Ignorance of the governmental process and politics in general, be it local, national or international, is the most dangerous factor in the use of Hiphop culture as a political tool. The way it (the marriage of Hiphop and Politics) currently functions, instead of it being the culture of Hiphop, it is actually the CELEBRITY of Hiphop and its artists, that is being used to influence the masses to get involved in politics, however minimally, or perhaps the overemphasis on celebrity as opposed to issues and grassroots organizing, is done in order to put up a smoke screen, used to mask other important issues.
We have seen this effect, the galvanizing of the youth through Hiphop celebrity without sustained political involvement or development of an agenda, in various instances, such as with Russell Simmons’ Hiphop Summit Action Network and their various campaigns, where for example, voter registration is discussed as it pertains to Politics, but no actual policy in relation to the Hiphop generation, has yet been developed. Getting someone to register to vote and some scattered effects on Policy with governance. And just because they sounded hot at the rally doesn’t mean they should be President.
July 24, 2010
This picture of Kanye West and Lebron James was taken right after Lebron’s hour long special on ESPN where he announced his decision to leave the Cleveland Cavaliers and sign with the Miami Heat. In Hiphop parlance, what Lebron James did would be considered a “POWER MOVE.” Not only because he left his Hometown of Cleveland, where he was an icon, but more so because of his chosen destination of Miami, where he will join a team which includes Dwayne Wade, a superstar in his own right.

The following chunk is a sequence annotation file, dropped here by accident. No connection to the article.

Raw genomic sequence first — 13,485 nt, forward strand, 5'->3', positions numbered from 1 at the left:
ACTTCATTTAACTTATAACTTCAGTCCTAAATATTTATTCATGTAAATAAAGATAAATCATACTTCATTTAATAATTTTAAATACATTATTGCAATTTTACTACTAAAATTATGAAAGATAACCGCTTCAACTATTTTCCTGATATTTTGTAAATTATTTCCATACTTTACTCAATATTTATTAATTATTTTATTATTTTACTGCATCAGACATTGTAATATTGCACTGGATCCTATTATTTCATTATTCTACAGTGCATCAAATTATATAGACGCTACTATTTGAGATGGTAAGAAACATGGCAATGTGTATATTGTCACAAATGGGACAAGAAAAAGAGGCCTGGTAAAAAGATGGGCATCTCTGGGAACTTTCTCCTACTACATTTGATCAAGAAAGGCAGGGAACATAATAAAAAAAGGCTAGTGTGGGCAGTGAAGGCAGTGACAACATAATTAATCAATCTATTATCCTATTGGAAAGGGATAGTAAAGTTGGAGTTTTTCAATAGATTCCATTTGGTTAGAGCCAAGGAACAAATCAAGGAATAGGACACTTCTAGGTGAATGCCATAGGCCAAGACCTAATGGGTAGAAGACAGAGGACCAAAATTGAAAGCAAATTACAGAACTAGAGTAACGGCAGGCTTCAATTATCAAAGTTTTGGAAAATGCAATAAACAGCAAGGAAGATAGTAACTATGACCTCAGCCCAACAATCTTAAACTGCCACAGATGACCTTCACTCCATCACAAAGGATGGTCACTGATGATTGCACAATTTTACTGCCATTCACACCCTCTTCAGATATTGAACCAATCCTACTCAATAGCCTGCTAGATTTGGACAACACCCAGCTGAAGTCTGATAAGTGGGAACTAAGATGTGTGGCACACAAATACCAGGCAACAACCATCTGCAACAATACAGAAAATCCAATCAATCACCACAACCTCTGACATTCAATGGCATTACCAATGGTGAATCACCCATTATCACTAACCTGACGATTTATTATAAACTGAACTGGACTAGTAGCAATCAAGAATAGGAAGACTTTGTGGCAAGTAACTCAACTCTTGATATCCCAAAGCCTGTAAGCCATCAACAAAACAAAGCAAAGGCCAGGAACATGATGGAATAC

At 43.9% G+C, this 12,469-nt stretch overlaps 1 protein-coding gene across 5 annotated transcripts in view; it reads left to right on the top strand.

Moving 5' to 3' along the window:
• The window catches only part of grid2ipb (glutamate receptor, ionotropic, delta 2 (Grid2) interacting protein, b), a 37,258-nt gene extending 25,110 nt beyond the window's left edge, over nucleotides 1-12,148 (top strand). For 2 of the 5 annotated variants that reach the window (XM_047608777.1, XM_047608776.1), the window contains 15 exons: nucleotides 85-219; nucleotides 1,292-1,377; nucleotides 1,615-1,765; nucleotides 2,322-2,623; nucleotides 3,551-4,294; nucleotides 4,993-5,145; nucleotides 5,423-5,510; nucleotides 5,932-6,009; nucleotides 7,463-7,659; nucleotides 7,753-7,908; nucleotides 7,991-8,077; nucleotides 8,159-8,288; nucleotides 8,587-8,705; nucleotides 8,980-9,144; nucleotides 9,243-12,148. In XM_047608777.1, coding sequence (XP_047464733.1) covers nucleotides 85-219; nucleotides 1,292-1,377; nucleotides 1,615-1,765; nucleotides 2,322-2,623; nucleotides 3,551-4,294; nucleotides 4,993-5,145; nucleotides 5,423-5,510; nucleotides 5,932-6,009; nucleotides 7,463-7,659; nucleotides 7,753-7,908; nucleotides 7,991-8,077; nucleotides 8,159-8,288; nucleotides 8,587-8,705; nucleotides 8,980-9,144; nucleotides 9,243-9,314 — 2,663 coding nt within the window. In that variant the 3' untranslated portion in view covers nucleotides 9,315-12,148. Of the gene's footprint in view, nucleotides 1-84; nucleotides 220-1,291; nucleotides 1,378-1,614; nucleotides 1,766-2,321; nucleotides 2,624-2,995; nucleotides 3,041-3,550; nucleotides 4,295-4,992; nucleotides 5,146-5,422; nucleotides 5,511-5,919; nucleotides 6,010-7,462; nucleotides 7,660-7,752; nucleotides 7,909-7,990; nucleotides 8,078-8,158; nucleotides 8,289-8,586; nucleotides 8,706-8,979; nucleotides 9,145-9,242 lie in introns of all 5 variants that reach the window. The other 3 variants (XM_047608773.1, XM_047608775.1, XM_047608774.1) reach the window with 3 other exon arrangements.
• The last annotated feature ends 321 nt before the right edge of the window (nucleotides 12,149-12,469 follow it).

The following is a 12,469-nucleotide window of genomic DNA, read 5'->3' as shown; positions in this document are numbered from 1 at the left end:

Lebron’s decision, and its professional ramifications, coupled with the fact that it was orchestrated in part by elite players, who leveraged their talent in a way never before seen in NBA history, illustrated a type of maneuvering rarely executed by and among Black athletes in America, WHILE ACTIVELY PLAYING or otherwise for that matter. But this Picture of Lebron and Kanye, whose song Power, (which I’m sure by now everyone has heard), made me think of Lebron’s POWER MOVE within the context of Hiphop itself and its ramifications for the society at large.
Make no mistake Lebron is a Hiphop head. One of the few B-ball players to receive a certified cultural Hiphop co-sign, in the tradition of Shaq and A.I. From doing the “Kid N Play 2 step”, to grabbing the mic at his birthday party, to choppin it up on a consistent basis with Jay-Z, Hiphop culture is the muse and template for his NBA career. His desire to be a billionaire, are aspirations by Hiphop culture more than anything else. Even though he declined to join Jay-Z and The Brooklyn Nets, his photo with Kanye West let you know, that his decision was informed in part by his aspirations as seen through the lens of Hiphop culture. Lebron wants Billions, AND glory. In otherwords, he wants it all….and what’s more Hiphop than that?